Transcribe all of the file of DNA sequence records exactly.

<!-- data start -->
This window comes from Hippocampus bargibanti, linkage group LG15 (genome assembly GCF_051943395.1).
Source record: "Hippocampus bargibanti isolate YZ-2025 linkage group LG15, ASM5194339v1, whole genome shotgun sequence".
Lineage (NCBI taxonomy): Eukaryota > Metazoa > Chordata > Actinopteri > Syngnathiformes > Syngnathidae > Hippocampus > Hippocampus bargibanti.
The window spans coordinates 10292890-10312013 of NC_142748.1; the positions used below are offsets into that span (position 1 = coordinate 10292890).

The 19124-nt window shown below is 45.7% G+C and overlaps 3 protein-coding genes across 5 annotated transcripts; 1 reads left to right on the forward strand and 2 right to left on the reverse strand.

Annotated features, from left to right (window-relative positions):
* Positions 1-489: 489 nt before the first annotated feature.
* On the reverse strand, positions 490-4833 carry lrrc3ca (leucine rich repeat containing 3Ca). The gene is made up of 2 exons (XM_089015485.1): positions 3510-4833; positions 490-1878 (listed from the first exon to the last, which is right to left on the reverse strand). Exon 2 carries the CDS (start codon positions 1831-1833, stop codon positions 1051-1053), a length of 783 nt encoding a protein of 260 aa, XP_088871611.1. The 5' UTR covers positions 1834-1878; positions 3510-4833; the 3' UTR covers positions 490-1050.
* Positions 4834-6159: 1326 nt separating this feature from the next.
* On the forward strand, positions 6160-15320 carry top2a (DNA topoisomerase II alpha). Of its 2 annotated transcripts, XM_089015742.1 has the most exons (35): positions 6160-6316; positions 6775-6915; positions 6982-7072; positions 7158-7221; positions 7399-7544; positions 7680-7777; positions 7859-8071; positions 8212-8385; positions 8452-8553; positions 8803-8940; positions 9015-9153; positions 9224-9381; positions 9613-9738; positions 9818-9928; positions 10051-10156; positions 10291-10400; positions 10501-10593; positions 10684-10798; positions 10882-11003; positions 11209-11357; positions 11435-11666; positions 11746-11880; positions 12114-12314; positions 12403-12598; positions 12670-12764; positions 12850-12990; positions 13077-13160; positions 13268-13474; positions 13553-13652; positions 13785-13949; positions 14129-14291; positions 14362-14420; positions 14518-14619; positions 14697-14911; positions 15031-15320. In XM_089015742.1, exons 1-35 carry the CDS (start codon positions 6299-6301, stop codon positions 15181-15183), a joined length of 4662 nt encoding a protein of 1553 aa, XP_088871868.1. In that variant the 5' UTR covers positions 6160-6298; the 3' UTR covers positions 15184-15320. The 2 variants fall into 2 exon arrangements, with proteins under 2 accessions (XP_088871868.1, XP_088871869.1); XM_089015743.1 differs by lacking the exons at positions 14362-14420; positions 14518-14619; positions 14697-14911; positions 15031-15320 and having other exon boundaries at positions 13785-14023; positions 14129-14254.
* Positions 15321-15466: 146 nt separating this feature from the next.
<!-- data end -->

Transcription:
This window comes from Hippocampus bargibanti, linkage group LG15 (genome assembly GCF_051943395.1).
Source record: "Hippocampus bargibanti isolate YZ-2025 linkage group LG15, ASM5194339v1, whole genome shotgun sequence".
Lineage (NCBI taxonomy): Eukaryota > Metazoa > Chordata > Actinopteri > Syngnathiformes > Syngnathidae > Hippocampus > Hippocampus bargibanti.
The window spans coordinates 10292890-10312013 of NC_142748.1; the positions used below are offsets into that span (position 1 = coordinate 10292890).

The 19124-nt window shown below is 45.7% G+C and overlaps 3 protein-coding genes across 5 annotated transcripts; 1 reads left to right on the forward strand and 2 right to left on the reverse strand.

Annotated features, from left to right (window-relative positions):
* Positions 1-489: 489 nt before the first annotated feature.
* On the reverse strand, positions 490-4833 carry lrrc3ca (leucine rich repeat containing 3Ca). The gene is made up of 2 exons (XM_089015485.1): positions 3510-4833; positions 490-1878 (listed from the first exon to the last, which is right to left on the reverse strand). Exon 2 carries the CDS (start codon positions 1831-1833, stop codon positions 1051-1053), a length of 783 nt encoding a protein of 260 aa, XP_088871611.1. The 5' UTR covers positions 1834-1878; positions 3510-4833; the 3' UTR covers positions 490-1050.
* Positions 4834-6159: 1326 nt separating this feature from the next.
* On the forward strand, positions 6160-15320 carry top2a (DNA topoisomerase II alpha). Of its 2 annotated transcripts, XM_089015742.1 has the most exons (35): positions 6160-6316; positions 6775-6915; positions 6982-7072; positions 7158-7221; positions 7399-7544; positions 7680-7777; positions 7859-8071; positions 8212-8385; positions 8452-8553; positions 8803-8940; positions 9015-9153; positions 9224-9381; positions 9613-9738; positions 9818-9928; positions 10051-10156; positions 10291-10400; positions 10501-10593; positions 10684-10798; positions 10882-11003; positions 11209-11357; positions 11435-11666; positions 11746-11880; positions 12114-12314; positions 12403-12598; positions 12670-12764; positions 12850-12990; positions 13077-13160; positions 13268-13474; positions 13553-13652; positions 13785-13949; positions 14129-14291; positions 14362-14420; positions 14518-14619; positions 14697-14911; positions 15031-15320. In XM_089015742.1, exons 1-35 carry the CDS (start codon positions 6299-6301, stop codon positions 15181-15183), a joined length of 4662 nt encoding a protein of 1553 aa, XP_088871868.1. In that variant the 5' UTR covers positions 6160-6298; the 3' UTR covers positions 15184-15320. The 2 variants fall into 2 exon arrangements, with proteins under 2 accessions (XP_088871868.1, XP_088871869.1); XM_089015743.1 differs by lacking the exons at positions 14362-14420; positions 14518-14619; positions 14697-14911; positions 15031-15320 and having other exon boundaries at positions 13785-14023; positions 14129-14254.
* Positions 15321-15466: 146 nt separating this feature from the next.